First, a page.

And he is the head of the body, the church: who is the beginning, the firstborn from the dead; that in all things he might have the preeminence. (Colossians 1:18)

Since Christ is the head of his body, the church, he alone can determine doctrines for her. Nothing is to be received as divinely warranted except it comes with his stamp upon it.

It is nothing to the faithful servant of Jesus Christ that a certain dogma comes down to him with gray antiquity of the ages to make it venerable.

Like a sensible man, the Christian respects antiquity, but like a loyal subject of the King, he does not bow before antiquity as to let it become ruler in Zion instead of the living Christ.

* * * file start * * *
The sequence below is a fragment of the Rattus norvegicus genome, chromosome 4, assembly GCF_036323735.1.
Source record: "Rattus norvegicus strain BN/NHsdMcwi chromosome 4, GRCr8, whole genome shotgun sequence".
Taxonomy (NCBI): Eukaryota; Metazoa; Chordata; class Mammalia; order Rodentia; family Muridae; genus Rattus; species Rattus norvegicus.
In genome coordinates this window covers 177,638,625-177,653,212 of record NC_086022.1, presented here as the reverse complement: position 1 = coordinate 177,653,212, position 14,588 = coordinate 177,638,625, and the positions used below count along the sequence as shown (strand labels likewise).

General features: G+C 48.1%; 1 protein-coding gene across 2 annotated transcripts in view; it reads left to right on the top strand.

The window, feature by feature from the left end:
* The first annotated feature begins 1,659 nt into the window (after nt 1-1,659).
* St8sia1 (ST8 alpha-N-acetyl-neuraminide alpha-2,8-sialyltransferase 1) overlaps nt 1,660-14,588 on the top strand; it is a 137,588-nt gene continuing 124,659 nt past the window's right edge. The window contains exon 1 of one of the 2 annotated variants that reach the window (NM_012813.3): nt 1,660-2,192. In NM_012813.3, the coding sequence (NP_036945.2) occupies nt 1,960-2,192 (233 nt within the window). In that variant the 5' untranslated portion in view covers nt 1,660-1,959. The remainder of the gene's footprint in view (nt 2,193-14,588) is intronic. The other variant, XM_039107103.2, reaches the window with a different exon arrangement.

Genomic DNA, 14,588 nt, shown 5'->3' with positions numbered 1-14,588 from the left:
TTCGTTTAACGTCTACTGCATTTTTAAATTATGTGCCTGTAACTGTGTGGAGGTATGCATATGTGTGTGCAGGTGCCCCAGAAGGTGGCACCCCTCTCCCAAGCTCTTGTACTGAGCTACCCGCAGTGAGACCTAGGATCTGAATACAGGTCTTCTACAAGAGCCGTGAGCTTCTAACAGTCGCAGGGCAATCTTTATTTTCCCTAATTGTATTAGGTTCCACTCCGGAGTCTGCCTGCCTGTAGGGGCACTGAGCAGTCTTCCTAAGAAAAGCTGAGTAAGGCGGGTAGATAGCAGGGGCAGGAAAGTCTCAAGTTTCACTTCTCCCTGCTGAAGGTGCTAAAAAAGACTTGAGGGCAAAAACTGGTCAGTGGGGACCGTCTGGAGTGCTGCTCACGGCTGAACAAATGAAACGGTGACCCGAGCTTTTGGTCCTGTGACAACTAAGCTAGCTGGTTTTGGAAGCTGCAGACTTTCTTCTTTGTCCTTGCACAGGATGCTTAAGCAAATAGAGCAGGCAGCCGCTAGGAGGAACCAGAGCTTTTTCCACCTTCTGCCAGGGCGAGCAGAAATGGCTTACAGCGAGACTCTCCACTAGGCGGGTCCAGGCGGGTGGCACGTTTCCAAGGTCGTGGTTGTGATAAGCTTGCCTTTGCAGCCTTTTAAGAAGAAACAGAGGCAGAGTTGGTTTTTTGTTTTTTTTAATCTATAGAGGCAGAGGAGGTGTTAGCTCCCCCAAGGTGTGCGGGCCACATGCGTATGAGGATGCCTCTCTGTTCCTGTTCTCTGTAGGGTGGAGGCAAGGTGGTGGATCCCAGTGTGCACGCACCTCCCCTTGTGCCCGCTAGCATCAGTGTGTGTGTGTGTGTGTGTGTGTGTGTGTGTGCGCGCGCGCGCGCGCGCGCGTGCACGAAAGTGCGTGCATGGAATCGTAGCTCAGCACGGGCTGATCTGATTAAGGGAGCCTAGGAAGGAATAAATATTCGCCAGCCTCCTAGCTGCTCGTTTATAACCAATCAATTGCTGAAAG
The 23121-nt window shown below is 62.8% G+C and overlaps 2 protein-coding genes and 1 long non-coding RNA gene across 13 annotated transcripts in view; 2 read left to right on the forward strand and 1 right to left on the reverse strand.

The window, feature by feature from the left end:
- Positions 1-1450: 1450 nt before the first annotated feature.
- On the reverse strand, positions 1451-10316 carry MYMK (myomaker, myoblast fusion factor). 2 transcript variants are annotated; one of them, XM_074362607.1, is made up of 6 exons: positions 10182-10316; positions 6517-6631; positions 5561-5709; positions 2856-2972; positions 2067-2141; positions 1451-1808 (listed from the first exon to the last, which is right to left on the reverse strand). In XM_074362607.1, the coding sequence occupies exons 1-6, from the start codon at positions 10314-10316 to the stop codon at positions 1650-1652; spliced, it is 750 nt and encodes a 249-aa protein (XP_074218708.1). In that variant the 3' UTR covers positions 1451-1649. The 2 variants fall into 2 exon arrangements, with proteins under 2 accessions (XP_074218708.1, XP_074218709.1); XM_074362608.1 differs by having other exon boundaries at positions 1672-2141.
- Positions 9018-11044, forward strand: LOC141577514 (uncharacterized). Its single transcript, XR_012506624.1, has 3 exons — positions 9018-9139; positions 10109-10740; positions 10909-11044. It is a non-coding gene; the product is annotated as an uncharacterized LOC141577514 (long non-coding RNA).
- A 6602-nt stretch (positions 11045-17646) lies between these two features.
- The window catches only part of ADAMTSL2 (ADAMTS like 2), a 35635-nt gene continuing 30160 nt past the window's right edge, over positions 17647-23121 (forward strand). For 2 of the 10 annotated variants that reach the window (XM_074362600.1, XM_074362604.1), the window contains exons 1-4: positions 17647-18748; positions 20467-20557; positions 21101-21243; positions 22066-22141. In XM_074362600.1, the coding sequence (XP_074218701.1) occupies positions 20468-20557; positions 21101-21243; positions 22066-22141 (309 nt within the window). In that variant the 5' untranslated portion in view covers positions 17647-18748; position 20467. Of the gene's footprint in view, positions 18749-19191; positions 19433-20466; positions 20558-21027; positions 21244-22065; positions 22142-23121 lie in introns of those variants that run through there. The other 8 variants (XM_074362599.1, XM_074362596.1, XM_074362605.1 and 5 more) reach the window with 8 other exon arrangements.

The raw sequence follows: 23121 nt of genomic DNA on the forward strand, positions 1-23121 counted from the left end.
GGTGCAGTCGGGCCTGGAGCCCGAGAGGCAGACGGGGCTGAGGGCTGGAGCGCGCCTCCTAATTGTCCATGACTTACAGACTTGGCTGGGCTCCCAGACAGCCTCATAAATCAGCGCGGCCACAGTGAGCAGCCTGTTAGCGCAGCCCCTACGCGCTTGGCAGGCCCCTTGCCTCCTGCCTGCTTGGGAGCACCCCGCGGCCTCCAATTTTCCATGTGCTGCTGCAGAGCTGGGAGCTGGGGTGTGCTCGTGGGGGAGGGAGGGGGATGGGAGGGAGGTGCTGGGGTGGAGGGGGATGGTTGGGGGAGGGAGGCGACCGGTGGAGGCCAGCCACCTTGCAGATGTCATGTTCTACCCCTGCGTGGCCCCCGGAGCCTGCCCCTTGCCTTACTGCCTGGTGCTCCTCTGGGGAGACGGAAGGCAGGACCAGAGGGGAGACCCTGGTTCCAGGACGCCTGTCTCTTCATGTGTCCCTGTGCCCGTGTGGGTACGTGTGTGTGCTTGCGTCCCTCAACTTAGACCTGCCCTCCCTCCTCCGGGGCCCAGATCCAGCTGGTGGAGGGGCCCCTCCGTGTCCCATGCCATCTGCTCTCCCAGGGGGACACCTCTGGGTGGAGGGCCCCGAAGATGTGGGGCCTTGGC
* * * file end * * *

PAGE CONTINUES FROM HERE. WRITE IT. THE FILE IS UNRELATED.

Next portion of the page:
A multitude of good men may meet together, and they may, in their judgment, propound a dogma and assert it to be essential and undoubted, and they may even threaten perils most abundant to those who receive not that verdict.

But if the dogma was not authorized long before they decided it—if it was not written in the Book, the decision of the learned council amounts to nothing. All the fathers and doctors and divines and confessors put together cannot add a word to the faith once delivered unto the saints.

Yea, I venture to say that the unanimous assent of all the saints in heaven and earth would not suffice to make a single doctrine binding upon the conscience unless Jesus had so determined. ((Charles SpurgeonAt the Master’s Feet [Grand Rapids: Zondervan, 2005], June 25.))

Charles Spurgeon

Further reading